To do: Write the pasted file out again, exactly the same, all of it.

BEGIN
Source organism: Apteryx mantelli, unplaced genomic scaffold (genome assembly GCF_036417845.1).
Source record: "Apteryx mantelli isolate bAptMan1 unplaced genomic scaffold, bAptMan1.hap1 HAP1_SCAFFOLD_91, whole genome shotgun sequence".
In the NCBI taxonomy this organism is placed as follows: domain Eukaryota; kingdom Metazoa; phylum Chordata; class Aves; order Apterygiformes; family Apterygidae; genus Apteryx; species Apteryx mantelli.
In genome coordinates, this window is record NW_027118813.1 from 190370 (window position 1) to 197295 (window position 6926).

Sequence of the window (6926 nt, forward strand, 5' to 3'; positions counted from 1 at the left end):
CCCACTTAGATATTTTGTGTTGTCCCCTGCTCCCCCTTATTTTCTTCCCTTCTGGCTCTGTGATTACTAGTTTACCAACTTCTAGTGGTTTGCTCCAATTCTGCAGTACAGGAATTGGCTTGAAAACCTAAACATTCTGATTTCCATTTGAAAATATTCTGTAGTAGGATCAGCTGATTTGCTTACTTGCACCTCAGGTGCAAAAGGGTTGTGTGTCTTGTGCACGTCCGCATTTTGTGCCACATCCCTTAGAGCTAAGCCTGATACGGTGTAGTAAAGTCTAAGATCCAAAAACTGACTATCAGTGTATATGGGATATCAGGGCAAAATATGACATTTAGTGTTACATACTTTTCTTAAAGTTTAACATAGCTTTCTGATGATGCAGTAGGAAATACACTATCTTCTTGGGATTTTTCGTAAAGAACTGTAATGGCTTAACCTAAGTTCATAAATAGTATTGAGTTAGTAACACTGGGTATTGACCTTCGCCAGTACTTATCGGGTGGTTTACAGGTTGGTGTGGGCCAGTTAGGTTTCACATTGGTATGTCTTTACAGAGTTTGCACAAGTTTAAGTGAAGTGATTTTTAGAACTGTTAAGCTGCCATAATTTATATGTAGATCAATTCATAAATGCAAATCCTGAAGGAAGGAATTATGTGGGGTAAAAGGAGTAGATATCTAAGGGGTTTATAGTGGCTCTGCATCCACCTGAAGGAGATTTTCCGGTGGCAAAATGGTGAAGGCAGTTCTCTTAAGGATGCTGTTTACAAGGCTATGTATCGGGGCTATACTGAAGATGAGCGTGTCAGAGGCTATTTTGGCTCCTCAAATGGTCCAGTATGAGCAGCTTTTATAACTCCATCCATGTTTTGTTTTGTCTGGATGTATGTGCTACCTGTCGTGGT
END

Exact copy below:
Source organism: Apteryx mantelli, unplaced genomic scaffold (genome assembly GCF_036417845.1).
Source record: "Apteryx mantelli isolate bAptMan1 unplaced genomic scaffold, bAptMan1.hap1 HAP1_SCAFFOLD_91, whole genome shotgun sequence".
In the NCBI taxonomy this organism is placed as follows: domain Eukaryota; kingdom Metazoa; phylum Chordata; class Aves; order Apterygiformes; family Apterygidae; genus Apteryx; species Apteryx mantelli.
In genome coordinates, this window is record NW_027118813.1 from 190370 (window position 1) to 197295 (window position 6926).

Sequence of the window (6926 nt, forward strand, 5' to 3'; positions counted from 1 at the left end):
CCCACTTAGATATTTTGTGTTGTCCCCTGCTCCCCCTTATTTTCTTCCCTTCTGGCTCTGTGATTACTAGTTTACCAACTTCTAGTGGTTTGCTCCAATTCTGCAGTACAGGAATTGGCTTGAAAACCTAAACATTCTGATTTCCATTTGAAAATATTCTGTAGTAGGATCAGCTGATTTGCTTACTTGCACCTCAGGTGCAAAAGGGTTGTGTGTCTTGTGCACGTCCGCATTTTGTGCCACATCCCTTAGAGCTAAGCCTGATACGGTGTAGTAAAGTCTAAGATCCAAAAACTGACTATCAGTGTATATGGGATATCAGGGCAAAATATGACATTTAGTGTTACATACTTTTCTTAAAGTTTAACATAGCTTTCTGATGATGCAGTAGGAAATACACTATCTTCTTGGGATTTTTCGTAAAGAACTGTAATGGCTTAACCTAAGTTCATAAATAGTATTGAGTTAGTAACACTGGGTATTGACCTTCGCCAGTACTTATCGGGTGGTTTACAGGTTGGTGTGGGCCAGTTAGGTTTCACATTGGTATGTCTTTACAGAGTTTGCACAAGTTTAAGTGAAGTGATTTTTAGAACTGTTAAGCTGCCATAATTTATATGTAGATCAATTCATAAATGCAAATCCTGAAGGAAGGAATTATGTGGGGTAAAAGGAGTAGATATCTAAGGGGTTTATAGTGGCTCTGCATCCACCTGAAGGAGATTTTCCGGTGGCAAAATGGTGAAGGCAGTTCTCTTAAGGATGCTGTTTACAAGGCTATGTATCGGGGCTATACTGAAGATGAGCGTGTCAGAGGCTATTTTGGCTCCTCAAATGGTCCAGTATGAGCAGCTTTTATAACTCCATCCATGTTTTGTTTTGTCTGGATGTATGTGCTACCTGTCGTGGT